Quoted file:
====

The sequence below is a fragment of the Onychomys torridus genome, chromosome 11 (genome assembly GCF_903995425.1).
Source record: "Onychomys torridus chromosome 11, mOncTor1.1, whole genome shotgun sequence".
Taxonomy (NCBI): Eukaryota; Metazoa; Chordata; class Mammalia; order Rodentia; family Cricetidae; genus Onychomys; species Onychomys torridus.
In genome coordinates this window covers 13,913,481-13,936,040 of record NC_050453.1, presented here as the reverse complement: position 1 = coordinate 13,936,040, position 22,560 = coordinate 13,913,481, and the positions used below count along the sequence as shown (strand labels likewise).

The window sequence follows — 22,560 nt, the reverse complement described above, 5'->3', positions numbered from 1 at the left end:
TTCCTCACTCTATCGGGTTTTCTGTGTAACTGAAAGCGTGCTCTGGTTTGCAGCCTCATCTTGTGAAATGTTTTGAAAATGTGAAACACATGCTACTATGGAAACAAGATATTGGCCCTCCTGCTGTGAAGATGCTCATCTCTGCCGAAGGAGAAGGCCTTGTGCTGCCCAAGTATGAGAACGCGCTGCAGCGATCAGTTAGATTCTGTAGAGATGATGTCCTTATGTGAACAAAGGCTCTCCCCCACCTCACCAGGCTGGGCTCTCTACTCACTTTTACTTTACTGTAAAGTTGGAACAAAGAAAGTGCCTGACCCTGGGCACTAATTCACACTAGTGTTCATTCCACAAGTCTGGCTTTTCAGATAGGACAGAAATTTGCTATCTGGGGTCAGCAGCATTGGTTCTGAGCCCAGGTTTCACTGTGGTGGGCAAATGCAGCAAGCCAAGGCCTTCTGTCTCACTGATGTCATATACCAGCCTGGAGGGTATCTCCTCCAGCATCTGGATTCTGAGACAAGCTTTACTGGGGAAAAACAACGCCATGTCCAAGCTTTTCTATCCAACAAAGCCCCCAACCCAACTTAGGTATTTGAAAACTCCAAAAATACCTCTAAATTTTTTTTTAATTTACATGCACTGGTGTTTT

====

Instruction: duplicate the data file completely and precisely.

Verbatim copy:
The sequence below is a fragment of the Onychomys torridus genome, chromosome 11 (genome assembly GCF_903995425.1).
Source record: "Onychomys torridus chromosome 11, mOncTor1.1, whole genome shotgun sequence".
Taxonomy (NCBI): Eukaryota; Metazoa; Chordata; class Mammalia; order Rodentia; family Cricetidae; genus Onychomys; species Onychomys torridus.
In genome coordinates this window covers 13,913,481-13,936,040 of record NC_050453.1, presented here as the reverse complement: position 1 = coordinate 13,936,040, position 22,560 = coordinate 13,913,481, and the positions used below count along the sequence as shown (strand labels likewise).

The window sequence follows — 22,560 nt, the reverse complement described above, 5'->3', positions numbered from 1 at the left end:
TTCCTCACTCTATCGGGTTTTCTGTGTAACTGAAAGCGTGCTCTGGTTTGCAGCCTCATCTTGTGAAATGTTTTGAAAATGTGAAACACATGCTACTATGGAAACAAGATATTGGCCCTCCTGCTGTGAAGATGCTCATCTCTGCCGAAGGAGAAGGCCTTGTGCTGCCCAAGTATGAGAACGCGCTGCAGCGATCAGTTAGATTCTGTAGAGATGATGTCCTTATGTGAACAAAGGCTCTCCCCCACCTCACCAGGCTGGGCTCTCTACTCACTTTTACTTTACTGTAAAGTTGGAACAAAGAAAGTGCCTGACCCTGGGCACTAATTCACACTAGTGTTCATTCCACAAGTCTGGCTTTTCAGATAGGACAGAAATTTGCTATCTGGGGTCAGCAGCATTGGTTCTGAGCCCAGGTTTCACTGTGGTGGGCAAATGCAGCAAGCCAAGGCCTTCTGTCTCACTGATGTCATATACCAGCCTGGAGGGTATCTCCTCCAGCATCTGGATTCTGAGACAAGCTTTACTGGGGAAAAACAACGCCATGTCCAAGCTTTTCTATCCAACAAAGCCCCCAACCCAACTTAGGTATTTGAAAACTCCAAAAATACCTCTAAATTTTTTTTTAATTTACATGCACTGGTGTTTT